SAQQARA, Egypt - Archaeologists uncovered three coffins and a remarkably well-preserved mummy in a 2,500-year old tomb discovered by accident — after opening a secret door hidden behind a statue in a separate burial chamber, Egypt's chief archaeologist said Wednesday.

The Australian team was exploring a much older tomb — dating back 4,200 years — belonging to a man believed to have been a tutor to the 6th Dynasty King Pepi II, when they moved a pair of statues and discovered the door, said Zahi Hawass, Egypt's top antiquities official.

Inside, they found a tomb from the 26th Dynasty with three intricate coffins, each with a mummy.

"Inside one coffin was maybe one of the best mummies ever preserved," Hawass told reporters at the excavation site in the cemetery of Saqqara, a barren hillside pocked with ancient graves about 15 miles south of Cairo.

"The chest of the mummy is covered with beads. Most of the mummies of this period — about 500 B.C. — the beads are completely gone, but this mummy has them all," he said, standing over one of the mummies that was swathed in turquoise blue beads and bound in strips of black linen.

The names of the mummies have not been determined, but the tomb is thought to be that of a middle-class official.

Hawass said the wooden coffins, called anthropoids because they were in the shape of human beings, bore inscriptions dating to the 26th Dynasty, together with a statue of a deity called Petah Sakar. Petah was the god of artisans, Hawass said, while Sakar was the god of the cemetery.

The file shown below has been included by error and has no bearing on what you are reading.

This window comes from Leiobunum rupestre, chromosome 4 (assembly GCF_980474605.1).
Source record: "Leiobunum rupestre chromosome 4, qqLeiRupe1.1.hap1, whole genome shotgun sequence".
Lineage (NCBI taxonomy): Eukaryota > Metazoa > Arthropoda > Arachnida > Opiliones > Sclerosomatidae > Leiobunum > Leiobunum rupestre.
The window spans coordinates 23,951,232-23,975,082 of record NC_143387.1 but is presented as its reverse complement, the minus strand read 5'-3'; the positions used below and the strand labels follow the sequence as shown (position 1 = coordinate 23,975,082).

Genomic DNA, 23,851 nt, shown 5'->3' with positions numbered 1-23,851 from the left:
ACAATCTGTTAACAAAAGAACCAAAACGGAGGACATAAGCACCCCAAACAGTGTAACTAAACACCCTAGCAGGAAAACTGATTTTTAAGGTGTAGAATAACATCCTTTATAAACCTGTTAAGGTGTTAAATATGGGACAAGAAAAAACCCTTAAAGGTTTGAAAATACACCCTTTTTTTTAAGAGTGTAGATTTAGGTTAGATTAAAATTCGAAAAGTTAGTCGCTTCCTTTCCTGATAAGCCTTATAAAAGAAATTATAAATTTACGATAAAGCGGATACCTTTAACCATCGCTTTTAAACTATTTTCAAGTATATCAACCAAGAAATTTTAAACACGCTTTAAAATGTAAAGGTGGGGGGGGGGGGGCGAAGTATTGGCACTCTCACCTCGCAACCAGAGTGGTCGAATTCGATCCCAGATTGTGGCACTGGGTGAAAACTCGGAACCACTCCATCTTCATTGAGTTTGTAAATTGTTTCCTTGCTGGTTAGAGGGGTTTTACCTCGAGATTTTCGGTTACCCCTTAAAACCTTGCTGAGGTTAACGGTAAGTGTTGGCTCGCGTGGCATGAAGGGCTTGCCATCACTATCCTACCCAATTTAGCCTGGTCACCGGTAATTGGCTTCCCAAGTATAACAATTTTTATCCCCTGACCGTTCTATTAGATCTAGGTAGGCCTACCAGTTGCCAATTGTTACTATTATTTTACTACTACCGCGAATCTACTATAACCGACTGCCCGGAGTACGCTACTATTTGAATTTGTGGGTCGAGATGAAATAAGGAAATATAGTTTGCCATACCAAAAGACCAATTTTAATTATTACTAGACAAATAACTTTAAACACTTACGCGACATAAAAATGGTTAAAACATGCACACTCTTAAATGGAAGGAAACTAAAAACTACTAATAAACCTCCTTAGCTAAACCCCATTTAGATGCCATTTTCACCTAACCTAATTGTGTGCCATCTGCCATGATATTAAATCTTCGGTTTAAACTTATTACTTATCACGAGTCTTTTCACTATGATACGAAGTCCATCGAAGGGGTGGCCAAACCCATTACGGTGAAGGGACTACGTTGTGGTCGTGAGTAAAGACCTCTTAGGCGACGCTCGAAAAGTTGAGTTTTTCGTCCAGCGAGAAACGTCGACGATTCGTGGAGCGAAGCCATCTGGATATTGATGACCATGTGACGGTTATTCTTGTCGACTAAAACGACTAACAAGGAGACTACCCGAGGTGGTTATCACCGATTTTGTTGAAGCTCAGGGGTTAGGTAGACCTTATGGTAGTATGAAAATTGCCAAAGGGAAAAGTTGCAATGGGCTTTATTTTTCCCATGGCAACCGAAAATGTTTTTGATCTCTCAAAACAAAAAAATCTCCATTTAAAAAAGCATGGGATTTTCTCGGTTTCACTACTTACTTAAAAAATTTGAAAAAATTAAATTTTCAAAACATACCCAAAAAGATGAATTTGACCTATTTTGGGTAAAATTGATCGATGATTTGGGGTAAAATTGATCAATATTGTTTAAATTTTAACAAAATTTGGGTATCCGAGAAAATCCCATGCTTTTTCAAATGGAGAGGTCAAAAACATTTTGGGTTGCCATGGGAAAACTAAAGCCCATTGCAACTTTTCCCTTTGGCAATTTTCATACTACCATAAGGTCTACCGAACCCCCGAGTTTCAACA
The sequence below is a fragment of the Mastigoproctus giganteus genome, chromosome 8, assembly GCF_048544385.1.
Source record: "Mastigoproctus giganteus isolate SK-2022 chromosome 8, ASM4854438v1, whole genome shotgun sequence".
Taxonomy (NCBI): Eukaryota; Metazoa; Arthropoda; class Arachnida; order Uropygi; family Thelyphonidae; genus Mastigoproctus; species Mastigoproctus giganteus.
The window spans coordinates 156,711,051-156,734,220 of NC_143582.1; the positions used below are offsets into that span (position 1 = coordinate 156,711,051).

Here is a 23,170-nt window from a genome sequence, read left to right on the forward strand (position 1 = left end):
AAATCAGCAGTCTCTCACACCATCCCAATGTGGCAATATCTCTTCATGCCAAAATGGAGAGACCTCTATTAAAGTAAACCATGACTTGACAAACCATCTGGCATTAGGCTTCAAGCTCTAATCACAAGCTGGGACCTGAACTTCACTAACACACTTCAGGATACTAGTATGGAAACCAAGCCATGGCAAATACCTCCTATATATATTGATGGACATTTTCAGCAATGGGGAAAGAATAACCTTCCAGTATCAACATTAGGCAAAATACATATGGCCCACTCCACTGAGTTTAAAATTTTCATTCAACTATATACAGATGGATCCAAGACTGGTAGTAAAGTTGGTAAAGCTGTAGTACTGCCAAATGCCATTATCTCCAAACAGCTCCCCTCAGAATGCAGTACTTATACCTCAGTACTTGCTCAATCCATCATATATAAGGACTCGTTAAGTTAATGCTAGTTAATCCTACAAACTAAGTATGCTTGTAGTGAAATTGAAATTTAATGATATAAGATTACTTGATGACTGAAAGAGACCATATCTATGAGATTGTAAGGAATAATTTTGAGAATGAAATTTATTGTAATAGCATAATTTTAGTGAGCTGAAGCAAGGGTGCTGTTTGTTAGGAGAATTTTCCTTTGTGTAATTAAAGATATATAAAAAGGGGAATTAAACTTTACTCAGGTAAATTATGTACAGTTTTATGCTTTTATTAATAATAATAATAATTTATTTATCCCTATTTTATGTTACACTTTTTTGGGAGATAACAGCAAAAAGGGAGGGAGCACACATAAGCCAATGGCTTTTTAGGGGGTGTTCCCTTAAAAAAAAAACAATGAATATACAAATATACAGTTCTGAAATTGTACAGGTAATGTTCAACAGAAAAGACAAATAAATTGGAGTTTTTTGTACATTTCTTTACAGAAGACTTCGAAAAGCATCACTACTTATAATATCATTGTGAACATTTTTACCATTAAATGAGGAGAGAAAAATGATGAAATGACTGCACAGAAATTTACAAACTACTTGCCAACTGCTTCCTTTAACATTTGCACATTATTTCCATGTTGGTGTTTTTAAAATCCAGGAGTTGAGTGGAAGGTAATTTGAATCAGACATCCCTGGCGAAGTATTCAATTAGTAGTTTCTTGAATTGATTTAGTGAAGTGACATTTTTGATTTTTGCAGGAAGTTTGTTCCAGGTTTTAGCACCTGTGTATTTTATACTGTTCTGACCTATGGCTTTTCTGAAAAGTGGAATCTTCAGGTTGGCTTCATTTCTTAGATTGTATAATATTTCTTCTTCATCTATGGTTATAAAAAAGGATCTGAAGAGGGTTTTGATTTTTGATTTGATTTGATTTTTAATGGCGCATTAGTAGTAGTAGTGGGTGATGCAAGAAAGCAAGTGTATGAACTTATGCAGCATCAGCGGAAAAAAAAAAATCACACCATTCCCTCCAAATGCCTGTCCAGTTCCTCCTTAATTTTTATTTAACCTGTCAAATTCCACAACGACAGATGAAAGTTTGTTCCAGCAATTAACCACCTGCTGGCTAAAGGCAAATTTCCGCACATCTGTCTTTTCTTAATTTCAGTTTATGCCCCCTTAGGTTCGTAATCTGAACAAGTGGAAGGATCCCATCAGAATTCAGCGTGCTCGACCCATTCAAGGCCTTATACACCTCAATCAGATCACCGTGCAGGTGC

The door was hidden behind 4,200-year-old statues of a man believed to have been Meri, the tutor of Pepi II, and Meri's wife, whose name was not revealed.

Meri also was believed to oversee four sacred boats found in the pyramids, which were buried with Egypt's kings to help them in the afterlife, Hawass said.

"I believe this discovery can enrich us about two important periods in our history, the Old Kingdom, which dates back to 4,200 years, and the 26th Dynasty, that was 2,500 years ago," Hawass said.

According to tradition, Pepi II — the last ruler of the 6th Dynasty — ruled from 2278-2184 B.C., one of the longest reigns in ancient Egyptian history.

Naguib Kanawati, the head of the Australian team from Sydney's Macquarie University, said the site had fallen into neglect after Pepi II's rule and was covered by 50 feet of sand, until it was used again as a cemetery 2,600 years later.